Since pictures are apparently a must, here is the world famous Dutch melktap!



In its natural surrounding.



And for all the cheese stalkers. (I am a bit uncomfortable with this) 2x Gouda in wax. (Don't worry there is nothing wrong with your screen, it is a Pisa style Gouda.)



The caerphilly and tomme de pyrénées in reverse order. They look a bit wet because I just washed them. They should try to look good right?


Offline seemunkee

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Re: Introduction
« Reply #12 on: April 19, 2013, 01:39:52 PM »
LOVE the milk station.  Lucky you to have that as a resource. 

Offline hoeklijn

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Re: Introduction
« Reply #13 on: April 20, 2013, 08:22:25 AM »
Well, a cheese (a kind of kudo) for your first results! Hope they taste as good as they look.
When you're looking for grapes to make wine, try to find the "Rondo" or "Regent". There are several professionals in Holland using these kind, with good results. Google on "wijnbouw in nederland" for example....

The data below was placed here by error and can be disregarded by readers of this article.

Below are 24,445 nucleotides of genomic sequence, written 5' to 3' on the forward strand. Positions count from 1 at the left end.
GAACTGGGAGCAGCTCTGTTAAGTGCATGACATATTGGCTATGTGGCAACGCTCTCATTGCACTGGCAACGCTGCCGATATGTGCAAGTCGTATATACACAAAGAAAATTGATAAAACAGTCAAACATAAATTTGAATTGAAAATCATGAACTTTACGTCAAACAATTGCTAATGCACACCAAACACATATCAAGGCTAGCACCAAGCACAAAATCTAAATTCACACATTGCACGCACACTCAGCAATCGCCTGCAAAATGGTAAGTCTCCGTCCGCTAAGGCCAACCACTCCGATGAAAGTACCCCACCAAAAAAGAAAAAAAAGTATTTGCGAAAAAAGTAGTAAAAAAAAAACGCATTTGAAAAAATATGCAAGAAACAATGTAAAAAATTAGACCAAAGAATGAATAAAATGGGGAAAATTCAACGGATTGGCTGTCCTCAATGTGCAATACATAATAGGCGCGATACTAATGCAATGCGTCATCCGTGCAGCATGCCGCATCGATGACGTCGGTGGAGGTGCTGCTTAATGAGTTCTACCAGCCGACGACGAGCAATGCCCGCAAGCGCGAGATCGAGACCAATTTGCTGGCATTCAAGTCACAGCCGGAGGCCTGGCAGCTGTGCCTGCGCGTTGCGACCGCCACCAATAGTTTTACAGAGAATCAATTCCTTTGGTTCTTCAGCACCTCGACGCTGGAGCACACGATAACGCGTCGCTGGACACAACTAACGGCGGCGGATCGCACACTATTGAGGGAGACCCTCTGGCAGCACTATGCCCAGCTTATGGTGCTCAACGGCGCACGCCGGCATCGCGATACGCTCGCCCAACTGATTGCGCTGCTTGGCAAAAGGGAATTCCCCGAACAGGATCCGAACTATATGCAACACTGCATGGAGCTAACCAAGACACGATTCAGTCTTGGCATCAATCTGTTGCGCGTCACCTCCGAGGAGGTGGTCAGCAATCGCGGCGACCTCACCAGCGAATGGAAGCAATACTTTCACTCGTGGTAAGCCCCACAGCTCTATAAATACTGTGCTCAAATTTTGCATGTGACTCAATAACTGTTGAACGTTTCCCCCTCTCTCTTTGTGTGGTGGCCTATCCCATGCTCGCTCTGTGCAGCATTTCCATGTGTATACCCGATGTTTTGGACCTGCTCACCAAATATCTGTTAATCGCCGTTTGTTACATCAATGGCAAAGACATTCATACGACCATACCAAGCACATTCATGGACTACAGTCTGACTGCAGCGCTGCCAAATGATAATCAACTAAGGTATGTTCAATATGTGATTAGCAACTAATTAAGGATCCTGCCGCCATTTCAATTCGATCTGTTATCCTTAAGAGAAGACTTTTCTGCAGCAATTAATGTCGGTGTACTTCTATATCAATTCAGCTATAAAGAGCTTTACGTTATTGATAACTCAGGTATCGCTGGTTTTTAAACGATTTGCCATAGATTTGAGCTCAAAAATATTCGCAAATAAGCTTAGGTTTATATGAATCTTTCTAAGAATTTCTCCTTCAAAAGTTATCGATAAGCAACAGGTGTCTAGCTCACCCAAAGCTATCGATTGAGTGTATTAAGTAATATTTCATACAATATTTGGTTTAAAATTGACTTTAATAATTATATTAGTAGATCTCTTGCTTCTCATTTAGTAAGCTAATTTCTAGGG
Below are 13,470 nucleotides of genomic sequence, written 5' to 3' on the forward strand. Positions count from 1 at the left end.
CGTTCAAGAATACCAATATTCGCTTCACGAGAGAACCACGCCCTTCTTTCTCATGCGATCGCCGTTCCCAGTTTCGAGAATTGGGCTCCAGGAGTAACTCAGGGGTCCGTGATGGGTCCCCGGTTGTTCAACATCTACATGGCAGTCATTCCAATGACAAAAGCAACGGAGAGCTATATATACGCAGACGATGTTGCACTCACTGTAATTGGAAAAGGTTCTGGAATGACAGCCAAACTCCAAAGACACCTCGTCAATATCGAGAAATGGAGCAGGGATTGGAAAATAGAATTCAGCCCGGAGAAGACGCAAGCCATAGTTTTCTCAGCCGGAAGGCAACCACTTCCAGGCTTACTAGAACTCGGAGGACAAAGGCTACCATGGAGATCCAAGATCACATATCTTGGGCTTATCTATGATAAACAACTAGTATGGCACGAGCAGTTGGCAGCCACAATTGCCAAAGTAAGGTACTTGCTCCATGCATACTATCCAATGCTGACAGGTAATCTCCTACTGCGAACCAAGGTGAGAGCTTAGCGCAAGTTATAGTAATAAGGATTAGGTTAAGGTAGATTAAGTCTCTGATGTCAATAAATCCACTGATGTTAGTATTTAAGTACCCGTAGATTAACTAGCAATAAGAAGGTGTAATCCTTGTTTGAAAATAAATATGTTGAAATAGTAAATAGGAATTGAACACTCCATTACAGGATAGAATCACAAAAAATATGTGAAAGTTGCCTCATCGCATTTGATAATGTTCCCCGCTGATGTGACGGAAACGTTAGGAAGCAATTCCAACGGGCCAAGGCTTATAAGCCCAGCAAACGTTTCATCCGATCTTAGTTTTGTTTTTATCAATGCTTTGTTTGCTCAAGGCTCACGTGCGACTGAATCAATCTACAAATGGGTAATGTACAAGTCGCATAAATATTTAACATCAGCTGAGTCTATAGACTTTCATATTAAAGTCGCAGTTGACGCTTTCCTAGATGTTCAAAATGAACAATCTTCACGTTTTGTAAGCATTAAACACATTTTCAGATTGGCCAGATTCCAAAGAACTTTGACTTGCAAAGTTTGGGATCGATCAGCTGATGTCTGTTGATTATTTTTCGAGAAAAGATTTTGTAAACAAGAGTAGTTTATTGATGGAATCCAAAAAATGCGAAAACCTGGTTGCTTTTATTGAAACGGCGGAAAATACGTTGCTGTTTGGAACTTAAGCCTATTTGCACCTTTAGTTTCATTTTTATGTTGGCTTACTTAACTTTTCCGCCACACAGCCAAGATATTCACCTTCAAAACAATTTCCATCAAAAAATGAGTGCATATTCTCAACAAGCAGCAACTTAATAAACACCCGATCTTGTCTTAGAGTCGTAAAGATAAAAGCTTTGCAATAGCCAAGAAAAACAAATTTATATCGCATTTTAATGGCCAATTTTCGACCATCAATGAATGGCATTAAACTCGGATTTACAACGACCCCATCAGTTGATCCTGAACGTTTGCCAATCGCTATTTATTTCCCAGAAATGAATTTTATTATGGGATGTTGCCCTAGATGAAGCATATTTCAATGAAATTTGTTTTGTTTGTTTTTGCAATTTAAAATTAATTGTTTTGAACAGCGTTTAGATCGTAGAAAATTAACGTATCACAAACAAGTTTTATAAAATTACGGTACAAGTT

- Herman -

Offline jwalker

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Re: Introduction
« Reply #14 on: April 20, 2013, 09:20:31 AM »
I am afraid that it is not possible to make a good red wine from anything else then good wine grapes.

I would disagree with you on that point , my town (Creston BC) is famous for it's cherry crop , and I make a delicious cherry wine , as does our local winery.

It is one of the best homemade wines I have ever tried , but I even surprised myself this last year as I made a red wine from Local Italian plums and it came out just as good , if not better.

There are a lot of so-so wines , but these two fruit make an exceptional wine , I suggest you try either or both if you get a chance.

Cheers Jim.
No..........I'm not a professional CheeseMaker , but I play one on TV.